What: Introduction to Electronics When: 2009, December 13 2-4:30 Where: Metrix Create:Space Who: Morgan Redfield, you, other interesting people Why: electronics is a shockingly good time How: sign up at the counter We’re scheduling another Introduction to Electronics for December 13. The last workshop was so great, we decided to make this one half an hour longer. The workshop is from 2 to 4:30, and will cover everything you need to know to get started in electronics. We’ll start from the basics of electricity and work our way up to using integrated circuits. Just like last time, the $40 fee covers the workshop and necessary materials. For those of you who came to the last class (or already know this stuff from somewhere else), we’ll be having another class on transistor basics in January. Stay tuned for more information. About the Instructor: Morgan Redfield has a degree in electrical engineering from the University of Washington. He’s been working with electronics for eight years, and has designed and built USB devices, an EEG detector, and a modem. He enjoys long walks on the beach, robots, and cyberpunk novels.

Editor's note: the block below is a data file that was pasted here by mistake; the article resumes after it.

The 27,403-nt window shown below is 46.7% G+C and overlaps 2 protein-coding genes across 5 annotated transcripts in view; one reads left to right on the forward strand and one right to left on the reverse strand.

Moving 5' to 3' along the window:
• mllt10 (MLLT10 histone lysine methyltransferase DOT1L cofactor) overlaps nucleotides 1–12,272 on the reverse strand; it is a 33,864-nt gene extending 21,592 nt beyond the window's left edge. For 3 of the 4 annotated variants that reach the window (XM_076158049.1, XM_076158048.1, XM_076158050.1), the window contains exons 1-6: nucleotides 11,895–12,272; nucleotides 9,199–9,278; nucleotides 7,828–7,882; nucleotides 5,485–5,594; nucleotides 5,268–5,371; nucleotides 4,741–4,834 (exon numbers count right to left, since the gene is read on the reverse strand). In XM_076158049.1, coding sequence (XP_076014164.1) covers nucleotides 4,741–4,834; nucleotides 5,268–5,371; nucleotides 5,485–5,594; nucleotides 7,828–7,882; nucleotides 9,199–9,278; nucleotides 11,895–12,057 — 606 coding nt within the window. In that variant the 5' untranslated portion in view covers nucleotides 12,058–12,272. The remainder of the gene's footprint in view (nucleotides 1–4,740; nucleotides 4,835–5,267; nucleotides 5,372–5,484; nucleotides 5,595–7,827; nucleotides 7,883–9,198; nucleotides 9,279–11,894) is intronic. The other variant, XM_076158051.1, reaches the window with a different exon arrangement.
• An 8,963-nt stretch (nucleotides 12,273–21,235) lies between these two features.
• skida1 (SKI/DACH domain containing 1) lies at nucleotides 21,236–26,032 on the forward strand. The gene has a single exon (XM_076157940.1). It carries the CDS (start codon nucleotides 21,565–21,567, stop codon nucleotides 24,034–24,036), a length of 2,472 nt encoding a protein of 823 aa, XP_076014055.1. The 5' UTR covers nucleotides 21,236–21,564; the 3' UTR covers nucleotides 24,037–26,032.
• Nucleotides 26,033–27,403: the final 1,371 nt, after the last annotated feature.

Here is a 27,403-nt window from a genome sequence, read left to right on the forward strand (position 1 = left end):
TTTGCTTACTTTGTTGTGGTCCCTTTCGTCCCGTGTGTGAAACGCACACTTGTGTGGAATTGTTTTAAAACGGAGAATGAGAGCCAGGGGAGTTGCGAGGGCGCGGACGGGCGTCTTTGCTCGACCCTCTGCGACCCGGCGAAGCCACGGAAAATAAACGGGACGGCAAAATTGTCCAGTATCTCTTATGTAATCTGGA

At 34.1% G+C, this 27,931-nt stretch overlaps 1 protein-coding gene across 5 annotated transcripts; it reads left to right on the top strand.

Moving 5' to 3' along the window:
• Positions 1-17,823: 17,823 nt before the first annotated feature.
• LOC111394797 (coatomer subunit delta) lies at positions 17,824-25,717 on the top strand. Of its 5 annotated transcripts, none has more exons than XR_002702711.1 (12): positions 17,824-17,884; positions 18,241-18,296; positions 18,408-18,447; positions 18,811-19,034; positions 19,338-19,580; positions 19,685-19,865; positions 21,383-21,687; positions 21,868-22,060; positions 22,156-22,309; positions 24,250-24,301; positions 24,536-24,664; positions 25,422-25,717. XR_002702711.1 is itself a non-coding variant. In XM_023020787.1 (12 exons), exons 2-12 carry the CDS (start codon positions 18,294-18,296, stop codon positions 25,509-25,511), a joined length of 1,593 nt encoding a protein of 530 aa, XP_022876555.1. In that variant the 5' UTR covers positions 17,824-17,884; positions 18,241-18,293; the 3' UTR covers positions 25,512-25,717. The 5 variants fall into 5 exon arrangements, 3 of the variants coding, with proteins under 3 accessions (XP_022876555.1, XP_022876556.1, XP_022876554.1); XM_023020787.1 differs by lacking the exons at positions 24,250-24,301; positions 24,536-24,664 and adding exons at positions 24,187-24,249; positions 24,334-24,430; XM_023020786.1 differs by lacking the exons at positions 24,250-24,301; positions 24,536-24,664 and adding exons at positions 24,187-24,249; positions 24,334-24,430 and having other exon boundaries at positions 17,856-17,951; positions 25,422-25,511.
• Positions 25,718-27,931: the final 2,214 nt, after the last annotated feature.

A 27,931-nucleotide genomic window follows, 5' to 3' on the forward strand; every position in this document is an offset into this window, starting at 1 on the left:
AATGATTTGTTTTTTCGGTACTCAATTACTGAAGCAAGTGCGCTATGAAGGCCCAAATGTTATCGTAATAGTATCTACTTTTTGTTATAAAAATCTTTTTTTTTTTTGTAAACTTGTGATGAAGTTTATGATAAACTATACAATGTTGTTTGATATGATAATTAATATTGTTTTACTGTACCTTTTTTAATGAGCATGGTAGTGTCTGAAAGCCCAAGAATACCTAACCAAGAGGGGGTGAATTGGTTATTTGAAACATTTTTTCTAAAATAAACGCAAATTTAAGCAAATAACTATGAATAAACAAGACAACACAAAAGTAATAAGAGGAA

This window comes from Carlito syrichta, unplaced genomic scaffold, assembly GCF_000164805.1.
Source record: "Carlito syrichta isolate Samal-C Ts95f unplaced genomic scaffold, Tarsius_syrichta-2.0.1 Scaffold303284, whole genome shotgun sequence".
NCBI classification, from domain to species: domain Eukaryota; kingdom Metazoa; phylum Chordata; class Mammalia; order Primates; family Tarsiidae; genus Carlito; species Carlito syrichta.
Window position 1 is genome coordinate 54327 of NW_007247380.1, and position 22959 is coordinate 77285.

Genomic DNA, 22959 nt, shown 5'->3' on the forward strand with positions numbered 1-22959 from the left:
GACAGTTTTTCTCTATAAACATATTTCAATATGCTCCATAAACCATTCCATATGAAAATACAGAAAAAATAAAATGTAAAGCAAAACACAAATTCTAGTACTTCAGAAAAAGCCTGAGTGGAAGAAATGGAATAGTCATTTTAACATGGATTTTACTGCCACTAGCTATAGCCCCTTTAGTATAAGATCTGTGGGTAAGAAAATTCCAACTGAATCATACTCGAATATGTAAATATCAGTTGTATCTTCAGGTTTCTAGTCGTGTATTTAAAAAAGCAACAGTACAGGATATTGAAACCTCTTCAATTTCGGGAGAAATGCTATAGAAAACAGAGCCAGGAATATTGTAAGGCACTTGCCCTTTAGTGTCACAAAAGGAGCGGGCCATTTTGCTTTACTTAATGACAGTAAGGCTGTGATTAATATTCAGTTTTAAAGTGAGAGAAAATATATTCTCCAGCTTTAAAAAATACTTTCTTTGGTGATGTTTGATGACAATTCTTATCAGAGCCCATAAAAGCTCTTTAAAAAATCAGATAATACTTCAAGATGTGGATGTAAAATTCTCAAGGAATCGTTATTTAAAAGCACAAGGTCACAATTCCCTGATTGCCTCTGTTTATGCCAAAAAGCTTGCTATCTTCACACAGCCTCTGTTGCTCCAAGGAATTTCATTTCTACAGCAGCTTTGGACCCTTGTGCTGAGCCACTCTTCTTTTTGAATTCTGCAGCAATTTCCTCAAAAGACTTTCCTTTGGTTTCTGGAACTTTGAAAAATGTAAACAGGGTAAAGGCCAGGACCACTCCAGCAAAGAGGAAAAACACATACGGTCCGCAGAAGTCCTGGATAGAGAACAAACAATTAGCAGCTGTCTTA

What: Introduction to Electronics
When: 2009, December 13 2-4:30
Where: Metrix Create:Space
Who: Morgan Redfield, you, other interesting people
Why: electronics is a shockingly good time
How: sign up at the counter

We’re scheduling another Introduction to Electronics for December 13. The last workshop was so great, we decided to make this one half an hour longer. The workshop is from 2 to 4:30, and will cover everything you need to know to get started in electronics. We’ll start from the basics of electricity and work our way up to using integrated circuits. Just like last time, the $40 fee covers the workshop and necessary materials.

For those of you who came to the last class (or already know this stuff from somewhere else), we’ll be having another class on transistor basics in January. Stay tuned for more information.

About the Instructor:

Morgan Redfield has a degree in electrical engineering from the University of Washington. He’s been working with electronics for eight years, and has designed and built USB devices, an EEG detector, and a modem. He enjoys long walks on the beach, robots, and cyberpunk novels.